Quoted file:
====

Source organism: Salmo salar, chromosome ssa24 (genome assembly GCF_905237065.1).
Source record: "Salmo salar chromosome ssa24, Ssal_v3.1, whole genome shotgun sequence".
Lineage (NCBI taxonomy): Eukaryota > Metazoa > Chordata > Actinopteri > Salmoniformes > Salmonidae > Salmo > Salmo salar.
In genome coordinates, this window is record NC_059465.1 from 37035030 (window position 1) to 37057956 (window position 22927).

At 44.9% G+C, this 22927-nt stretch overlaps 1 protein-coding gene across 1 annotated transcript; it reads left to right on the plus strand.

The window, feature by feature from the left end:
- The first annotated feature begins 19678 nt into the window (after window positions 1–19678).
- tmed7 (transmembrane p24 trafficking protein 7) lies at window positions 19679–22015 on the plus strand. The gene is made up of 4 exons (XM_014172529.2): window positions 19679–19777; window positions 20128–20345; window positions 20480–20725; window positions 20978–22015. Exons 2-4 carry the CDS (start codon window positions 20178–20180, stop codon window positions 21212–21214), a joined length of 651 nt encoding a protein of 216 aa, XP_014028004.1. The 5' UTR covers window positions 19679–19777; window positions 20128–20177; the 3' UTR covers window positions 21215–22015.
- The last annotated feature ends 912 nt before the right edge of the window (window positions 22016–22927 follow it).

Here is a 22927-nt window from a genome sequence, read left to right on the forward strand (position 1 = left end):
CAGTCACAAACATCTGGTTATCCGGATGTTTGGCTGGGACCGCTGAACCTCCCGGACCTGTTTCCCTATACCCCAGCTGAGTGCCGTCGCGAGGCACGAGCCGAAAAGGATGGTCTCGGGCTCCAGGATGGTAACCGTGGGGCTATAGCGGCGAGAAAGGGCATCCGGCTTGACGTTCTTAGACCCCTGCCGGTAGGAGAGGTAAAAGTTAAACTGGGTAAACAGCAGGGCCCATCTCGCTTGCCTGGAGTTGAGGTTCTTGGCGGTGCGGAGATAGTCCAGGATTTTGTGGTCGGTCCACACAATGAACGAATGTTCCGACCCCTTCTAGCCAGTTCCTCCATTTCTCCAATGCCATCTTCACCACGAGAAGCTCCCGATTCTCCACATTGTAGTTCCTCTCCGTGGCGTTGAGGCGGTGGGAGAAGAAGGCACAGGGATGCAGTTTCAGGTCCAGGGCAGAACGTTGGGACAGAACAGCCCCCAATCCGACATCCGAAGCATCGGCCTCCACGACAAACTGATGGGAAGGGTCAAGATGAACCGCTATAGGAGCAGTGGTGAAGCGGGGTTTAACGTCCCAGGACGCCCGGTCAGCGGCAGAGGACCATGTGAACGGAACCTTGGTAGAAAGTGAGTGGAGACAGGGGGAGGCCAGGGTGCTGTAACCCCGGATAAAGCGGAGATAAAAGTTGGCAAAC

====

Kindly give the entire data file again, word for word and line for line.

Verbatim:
Source organism: Salmo salar, chromosome ssa24 (genome assembly GCF_905237065.1).
Source record: "Salmo salar chromosome ssa24, Ssal_v3.1, whole genome shotgun sequence".
Lineage (NCBI taxonomy): Eukaryota > Metazoa > Chordata > Actinopteri > Salmoniformes > Salmonidae > Salmo > Salmo salar.
In genome coordinates, this window is record NC_059465.1 from 37035030 (window position 1) to 37057956 (window position 22927).

At 44.9% G+C, this 22927-nt stretch overlaps 1 protein-coding gene across 1 annotated transcript; it reads left to right on the plus strand.

The window, feature by feature from the left end:
- The first annotated feature begins 19678 nt into the window (after window positions 1–19678).
- tmed7 (transmembrane p24 trafficking protein 7) lies at window positions 19679–22015 on the plus strand. The gene is made up of 4 exons (XM_014172529.2): window positions 19679–19777; window positions 20128–20345; window positions 20480–20725; window positions 20978–22015. Exons 2-4 carry the CDS (start codon window positions 20178–20180, stop codon window positions 21212–21214), a joined length of 651 nt encoding a protein of 216 aa, XP_014028004.1. The 5' UTR covers window positions 19679–19777; window positions 20128–20177; the 3' UTR covers window positions 21215–22015.
- The last annotated feature ends 912 nt before the right edge of the window (window positions 22016–22927 follow it).

Here is a 22927-nt window from a genome sequence, read left to right on the forward strand (position 1 = left end):
CAGTCACAAACATCTGGTTATCCGGATGTTTGGCTGGGACCGCTGAACCTCCCGGACCTGTTTCCCTATACCCCAGCTGAGTGCCGTCGCGAGGCACGAGCCGAAAAGGATGGTCTCGGGCTCCAGGATGGTAACCGTGGGGCTATAGCGGCGAGAAAGGGCATCCGGCTTGACGTTCTTAGACCCCTGCCGGTAGGAGAGGTAAAAGTTAAACTGGGTAAACAGCAGGGCCCATCTCGCTTGCCTGGAGTTGAGGTTCTTGGCGGTGCGGAGATAGTCCAGGATTTTGTGGTCGGTCCACACAATGAACGAATGTTCCGACCCCTTCTAGCCAGTTCCTCCATTTCTCCAATGCCATCTTCACCACGAGAAGCTCCCGATTCTCCACATTGTAGTTCCTCTCCGTGGCGTTGAGGCGGTGGGAGAAGAAGGCACAGGGATGCAGTTTCAGGTCCAGGGCAGAACGTTGGGACAGAACAGCCCCCAATCCGACATCCGAAGCATCGGCCTCCACGACAAACTGATGGGAAGGGTCAAGATGAACCGCTATAGGAGCAGTGGTGAAGCGGGGTTTAACGTCCCAGGACGCCCGGTCAGCGGCAGAGGACCATGTGAACGGAACCTTGGTAGAAAGTGAGTGGAGACAGGGGGAGGCCAGGGTGCTGTAACCCCGGATAAAGCGGAGATAAAAGTTGGCAAAC